The members of the Mississippi Legislature excitedly listened to Governor John J. Pettus’s remarkable discourse that November 1860 day in the capital city of Jackson. Facing the news of a newly elected Republican president, the governor called on the state to “go down into Egypt while Herod reigns in Judea.” Pettus was using a Biblical analogy, comparing Abraham Lincoln to Herod and referencing Jesus’s escape from that dictator by fleeing southward. Pettus was calling for Mississippi’s secession, and the legislature quickly called a convention to remove the state from the Union. That convention, also meeting in Jackson, passed the ordinance of secession in early January 1861, thus setting Mississippi on the path toward war. Little did the legislators know that they were also putting their capital city in danger. For Jackson, the American Civil War would be disastrous.
Named for Andrew Jackson, the city had been established in 1821 as the seat of state government, the site chosen because of the merging of several transportation routes, most notably the Pearl River and the Natchez Trace. Jackson quickly became the center of the political, economic, and social activity in Mississippi. Other cities such as Vicksburg and Natchez on the Mississippi River and Corinth, Meridian, and Grenada on the state’s recently built rail system were also important, but everything actually centered in Jackson. The governor maintained his office in the state house, where the legislature also met in biannual sessions and where the state supreme court heard cases appealed from all over Mississippi. Those who were delegates to the legislature or had business in the city had any number of restaurants and hotels to choose from, the most famous being the Bowman House next door to the state capitol. Nearby City Hall contained the city government, while the state Governor’s Mansion sat just down Capitol Street. The city also boasted masonic, concert, and lyceum halls.
By 1860, Jackson had a population of 3,191 citizens, but that figure dramatically increased with the coming of war. Soldiers came and went through the city, and Confederate and state manufacturing and supply depots, using the increasingly important railroads that met there, brought in much more traffic and activity. Soon, Jackson saw a great deal of war industry, including textile, weapons, and ammunition factories and arsenals.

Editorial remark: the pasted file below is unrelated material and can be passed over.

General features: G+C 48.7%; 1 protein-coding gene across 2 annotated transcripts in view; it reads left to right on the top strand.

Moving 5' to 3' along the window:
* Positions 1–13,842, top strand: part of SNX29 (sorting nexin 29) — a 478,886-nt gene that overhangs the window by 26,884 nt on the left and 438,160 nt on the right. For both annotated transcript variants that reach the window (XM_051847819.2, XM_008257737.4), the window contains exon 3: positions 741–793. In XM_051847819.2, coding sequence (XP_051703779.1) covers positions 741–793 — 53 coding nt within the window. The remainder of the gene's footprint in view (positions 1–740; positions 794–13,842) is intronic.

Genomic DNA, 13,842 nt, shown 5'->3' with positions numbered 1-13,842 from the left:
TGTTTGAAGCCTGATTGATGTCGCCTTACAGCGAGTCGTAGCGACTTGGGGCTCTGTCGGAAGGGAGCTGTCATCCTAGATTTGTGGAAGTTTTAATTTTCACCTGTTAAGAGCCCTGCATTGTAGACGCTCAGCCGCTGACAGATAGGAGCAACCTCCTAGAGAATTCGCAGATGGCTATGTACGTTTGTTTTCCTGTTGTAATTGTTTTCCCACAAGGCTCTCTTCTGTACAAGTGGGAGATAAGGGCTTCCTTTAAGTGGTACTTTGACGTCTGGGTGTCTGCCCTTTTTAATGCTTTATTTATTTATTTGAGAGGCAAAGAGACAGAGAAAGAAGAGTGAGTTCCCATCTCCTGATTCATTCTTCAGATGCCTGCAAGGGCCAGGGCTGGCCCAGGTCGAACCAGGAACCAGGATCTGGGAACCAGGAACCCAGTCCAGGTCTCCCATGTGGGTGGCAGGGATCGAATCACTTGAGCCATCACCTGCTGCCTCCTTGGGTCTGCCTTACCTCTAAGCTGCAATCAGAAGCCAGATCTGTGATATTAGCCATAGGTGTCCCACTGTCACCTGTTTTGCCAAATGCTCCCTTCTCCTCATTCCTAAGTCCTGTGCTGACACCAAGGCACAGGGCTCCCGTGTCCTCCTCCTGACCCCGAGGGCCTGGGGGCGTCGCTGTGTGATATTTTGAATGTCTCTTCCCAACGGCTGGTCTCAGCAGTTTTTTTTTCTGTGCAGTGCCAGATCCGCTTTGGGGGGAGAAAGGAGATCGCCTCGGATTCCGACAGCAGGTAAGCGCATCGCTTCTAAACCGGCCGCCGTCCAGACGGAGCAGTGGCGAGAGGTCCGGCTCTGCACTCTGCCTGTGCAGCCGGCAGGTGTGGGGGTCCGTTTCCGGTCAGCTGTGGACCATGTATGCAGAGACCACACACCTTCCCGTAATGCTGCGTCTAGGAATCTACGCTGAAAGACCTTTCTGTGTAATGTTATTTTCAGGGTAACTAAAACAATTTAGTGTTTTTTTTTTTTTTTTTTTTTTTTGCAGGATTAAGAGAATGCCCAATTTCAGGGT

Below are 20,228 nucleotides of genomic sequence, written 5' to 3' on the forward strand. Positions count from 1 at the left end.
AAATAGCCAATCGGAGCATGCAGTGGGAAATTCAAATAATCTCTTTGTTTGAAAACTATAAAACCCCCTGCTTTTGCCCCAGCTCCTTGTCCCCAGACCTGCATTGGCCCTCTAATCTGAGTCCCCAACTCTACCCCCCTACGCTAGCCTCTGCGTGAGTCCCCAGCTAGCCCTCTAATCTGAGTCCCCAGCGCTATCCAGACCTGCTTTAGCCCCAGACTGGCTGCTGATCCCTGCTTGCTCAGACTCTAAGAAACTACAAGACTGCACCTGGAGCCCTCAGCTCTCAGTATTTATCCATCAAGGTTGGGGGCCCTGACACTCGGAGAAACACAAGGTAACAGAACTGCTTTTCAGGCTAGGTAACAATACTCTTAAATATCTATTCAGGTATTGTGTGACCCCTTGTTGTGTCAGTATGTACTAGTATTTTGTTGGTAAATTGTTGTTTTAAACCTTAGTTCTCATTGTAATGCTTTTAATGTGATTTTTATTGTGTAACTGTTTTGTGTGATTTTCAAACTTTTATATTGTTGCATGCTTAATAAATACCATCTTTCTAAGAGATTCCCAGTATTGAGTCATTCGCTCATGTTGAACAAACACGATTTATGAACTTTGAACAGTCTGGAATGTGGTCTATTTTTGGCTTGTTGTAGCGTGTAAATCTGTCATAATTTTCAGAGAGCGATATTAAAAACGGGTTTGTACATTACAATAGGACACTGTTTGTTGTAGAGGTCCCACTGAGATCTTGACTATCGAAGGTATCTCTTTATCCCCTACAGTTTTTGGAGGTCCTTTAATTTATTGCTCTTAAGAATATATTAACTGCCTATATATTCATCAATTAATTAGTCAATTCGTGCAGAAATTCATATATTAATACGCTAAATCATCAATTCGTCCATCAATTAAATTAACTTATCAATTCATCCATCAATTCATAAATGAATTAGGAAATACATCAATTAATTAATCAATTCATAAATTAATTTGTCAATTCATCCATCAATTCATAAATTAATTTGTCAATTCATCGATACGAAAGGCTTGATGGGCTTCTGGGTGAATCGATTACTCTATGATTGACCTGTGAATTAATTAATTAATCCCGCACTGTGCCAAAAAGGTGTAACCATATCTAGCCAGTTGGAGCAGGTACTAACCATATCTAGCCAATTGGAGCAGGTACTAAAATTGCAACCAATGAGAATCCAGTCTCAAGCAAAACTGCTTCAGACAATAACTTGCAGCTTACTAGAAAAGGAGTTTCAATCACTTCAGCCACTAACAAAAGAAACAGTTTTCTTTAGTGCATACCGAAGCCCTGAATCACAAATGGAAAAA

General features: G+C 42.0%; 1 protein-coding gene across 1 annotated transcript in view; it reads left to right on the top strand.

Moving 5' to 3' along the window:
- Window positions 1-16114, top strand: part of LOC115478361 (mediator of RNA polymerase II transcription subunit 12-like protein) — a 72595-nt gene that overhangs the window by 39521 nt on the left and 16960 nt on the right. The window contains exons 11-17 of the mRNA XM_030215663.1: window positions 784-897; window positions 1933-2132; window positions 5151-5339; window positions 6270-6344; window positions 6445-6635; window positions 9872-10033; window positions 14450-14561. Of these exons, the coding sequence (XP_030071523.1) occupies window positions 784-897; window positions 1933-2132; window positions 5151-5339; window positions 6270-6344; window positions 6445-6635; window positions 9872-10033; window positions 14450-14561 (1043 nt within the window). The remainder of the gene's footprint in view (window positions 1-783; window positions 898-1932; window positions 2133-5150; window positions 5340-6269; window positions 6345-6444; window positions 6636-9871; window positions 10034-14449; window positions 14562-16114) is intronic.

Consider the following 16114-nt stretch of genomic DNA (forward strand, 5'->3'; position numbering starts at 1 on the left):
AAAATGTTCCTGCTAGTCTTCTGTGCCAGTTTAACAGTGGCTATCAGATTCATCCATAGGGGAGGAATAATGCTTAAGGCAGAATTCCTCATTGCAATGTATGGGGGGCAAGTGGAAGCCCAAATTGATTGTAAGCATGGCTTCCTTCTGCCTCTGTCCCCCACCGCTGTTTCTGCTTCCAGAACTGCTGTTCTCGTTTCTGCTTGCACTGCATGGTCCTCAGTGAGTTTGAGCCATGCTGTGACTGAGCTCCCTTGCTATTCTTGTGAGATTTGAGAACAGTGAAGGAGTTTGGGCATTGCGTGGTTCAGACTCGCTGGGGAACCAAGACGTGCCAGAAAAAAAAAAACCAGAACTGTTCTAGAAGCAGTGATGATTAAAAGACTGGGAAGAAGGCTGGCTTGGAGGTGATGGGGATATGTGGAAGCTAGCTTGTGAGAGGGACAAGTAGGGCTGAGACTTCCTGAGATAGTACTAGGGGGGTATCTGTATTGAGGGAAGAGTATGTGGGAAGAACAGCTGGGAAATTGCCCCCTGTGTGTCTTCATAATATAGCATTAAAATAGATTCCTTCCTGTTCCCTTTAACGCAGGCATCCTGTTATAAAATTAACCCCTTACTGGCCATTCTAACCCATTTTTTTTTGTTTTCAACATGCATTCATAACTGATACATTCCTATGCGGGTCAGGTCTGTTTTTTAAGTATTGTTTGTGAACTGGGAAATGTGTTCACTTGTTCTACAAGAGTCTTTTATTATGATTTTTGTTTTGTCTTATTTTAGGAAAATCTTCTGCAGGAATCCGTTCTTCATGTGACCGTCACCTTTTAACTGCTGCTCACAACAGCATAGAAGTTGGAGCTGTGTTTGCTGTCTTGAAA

Early war safety
Once Mississippi seceded from the Union on January 9, 1861, Jackson became a seat of war. Governor Pettus quickly began to acquire arms and supplies for the large number of volunteers coming into the state army. The legislature was busy as well, holding numerous regular and special sessions in order to deal with arming the state and paying for the war.
Pettus and the other government officials worked in safety during the first two years of the war. Fighting took place both far north and far south of Jackson and central Mississippi, although by mid-1862 the Federals had begun to make incursions into the state. They had taken Corinth in May 1862, and in the summer the Union navy had appeared before Vicksburg on the Mississippi River. By late 1862, Jackson was in greater danger as Federal generals William T. Sherman and Ulysses S. Grant moved forward. Those thrusts were blocked, however, and the governor and legislature continued their work in peace. In December 1862, Confederate president Jefferson Davis even paid a visit, speaking to an increasingly concerned legislature and population, both worried about more approaching Federal troops.